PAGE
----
• Zoe

        I love the sound of her complain letters Even in Australia! Does she ever get replies? As to reading, I’m so new at all this, I don’t think I can offer much insight, other than to suggest just give it time. If she’s reading at school that’s great and even if she isn’t reading aloud to you she may be reading to herself a little. Do you know The Book Chook? She’s my go-to for great literacy resources, ideas, and just great writing – she may have more suggestions, or a different perspective on the whole thing.

    5. Ali B

      What a wonderful outcome from a book, and how lovely to see both writing and story telling inspired by it! I’d recommend In The Night Kitchen by Maurice Sendak for a great night time adventure, or maybe Mary Norton’s The Borrowers, unless it’s a little too old for them?

      • Zoe

        Oh Ali M ADORES The Borrowers – absolutely adores them. The only thing that makes me a little sad with the book is the reference made in it to bilingual kids not being able to read so well: ““I’ve just come from India. If you’re born in India, you’re bilingual. And if you’re bilingual, you can’t read so well.” – I commented on this in the comments on this earlier post – But that aside, the story is wonderful. I shall have to try The Night Kitchen again. I read it once a long time ago and it didn’t grab me then, but that was before kids and maybe now I’ll see different things (and so will M and J). Thanks for the suggestions.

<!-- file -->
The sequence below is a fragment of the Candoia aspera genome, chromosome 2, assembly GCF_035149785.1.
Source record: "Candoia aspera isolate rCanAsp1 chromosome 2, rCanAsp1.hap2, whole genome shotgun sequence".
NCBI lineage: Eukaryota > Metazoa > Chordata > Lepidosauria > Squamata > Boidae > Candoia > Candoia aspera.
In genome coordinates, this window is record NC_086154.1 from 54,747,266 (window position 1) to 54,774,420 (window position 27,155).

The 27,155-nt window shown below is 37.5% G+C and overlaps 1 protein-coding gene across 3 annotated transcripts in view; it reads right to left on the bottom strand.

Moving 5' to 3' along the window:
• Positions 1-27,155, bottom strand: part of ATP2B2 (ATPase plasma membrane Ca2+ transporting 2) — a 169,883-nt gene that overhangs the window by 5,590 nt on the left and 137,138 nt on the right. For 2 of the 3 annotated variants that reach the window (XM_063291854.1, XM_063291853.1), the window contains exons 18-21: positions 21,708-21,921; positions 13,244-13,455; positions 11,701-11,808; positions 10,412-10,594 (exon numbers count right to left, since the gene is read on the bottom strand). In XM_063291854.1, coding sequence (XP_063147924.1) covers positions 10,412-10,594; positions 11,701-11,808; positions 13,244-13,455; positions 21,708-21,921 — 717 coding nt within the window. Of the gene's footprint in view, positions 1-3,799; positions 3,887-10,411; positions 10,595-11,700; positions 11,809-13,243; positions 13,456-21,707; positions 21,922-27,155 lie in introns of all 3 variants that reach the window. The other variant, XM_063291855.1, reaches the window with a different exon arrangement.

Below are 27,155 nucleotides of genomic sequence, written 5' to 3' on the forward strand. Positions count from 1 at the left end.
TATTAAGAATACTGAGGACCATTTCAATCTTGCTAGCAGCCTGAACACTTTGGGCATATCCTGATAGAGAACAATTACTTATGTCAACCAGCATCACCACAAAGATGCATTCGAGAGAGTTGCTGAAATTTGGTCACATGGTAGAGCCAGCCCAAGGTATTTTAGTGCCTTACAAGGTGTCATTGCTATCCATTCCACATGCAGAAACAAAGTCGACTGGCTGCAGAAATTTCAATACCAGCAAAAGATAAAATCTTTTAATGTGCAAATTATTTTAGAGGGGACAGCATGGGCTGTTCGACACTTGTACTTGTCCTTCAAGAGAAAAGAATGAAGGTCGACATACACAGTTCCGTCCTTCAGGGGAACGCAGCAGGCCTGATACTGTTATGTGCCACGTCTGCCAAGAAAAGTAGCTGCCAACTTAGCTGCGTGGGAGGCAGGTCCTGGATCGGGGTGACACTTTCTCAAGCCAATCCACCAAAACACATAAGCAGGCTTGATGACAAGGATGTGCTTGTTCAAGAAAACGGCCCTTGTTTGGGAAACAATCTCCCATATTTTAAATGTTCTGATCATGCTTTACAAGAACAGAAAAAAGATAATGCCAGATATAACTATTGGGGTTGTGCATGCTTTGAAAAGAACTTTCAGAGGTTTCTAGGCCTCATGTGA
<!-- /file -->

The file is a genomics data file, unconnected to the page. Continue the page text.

6. Even in Australia

      Yes, we have gotten replies and even action! We got a pedestrian signal (walk/don’t walk) near us lengthened (by a mere 3 seconds) and a street repaved! I suspect we’ll have less luck with the leash laws, though. But you never know.

    7. sandhya

      What a wonderful way to inspire storytelling! We love Jenny Nimmo too. Isn’t she wonderful? Will probably post on her books at ST sometime.
      As for night-time books- we recently read “The wolves in the walls” by Neil Gaiman, and loved it. A great way to be introduced to this wonderful writer.

    8. Janelle

      What a great way to encourage letter writing! Handwritten letters can be hard to read, although the Beasties look like they have nice writing! My daughter always complains about my half-cursive, half-printed writing. She really does not like the look of my s’s.

    9. Zoe

      Hi Sandhya,
      We haven’t read anything else by Jenny Nimmo, but on the strength of this book I’ll definitely be on the look out for more by her. Haven’t read any Neil Gaiman yet either but thanks for the tip.

    10. Zoe

      Hi Janelle, yes I had never thought about how difficult handwriting can be to read (not that I haven’t read enough terrible handwriting in my time – when I taught it was always difficult not to mark down those papers written with handwriting that made it simply difficult to read the paper). When we got your Flat Stanley letter, I loved your handwriting! I’m always amazed by how there seem to be national country-based styles for handwriting.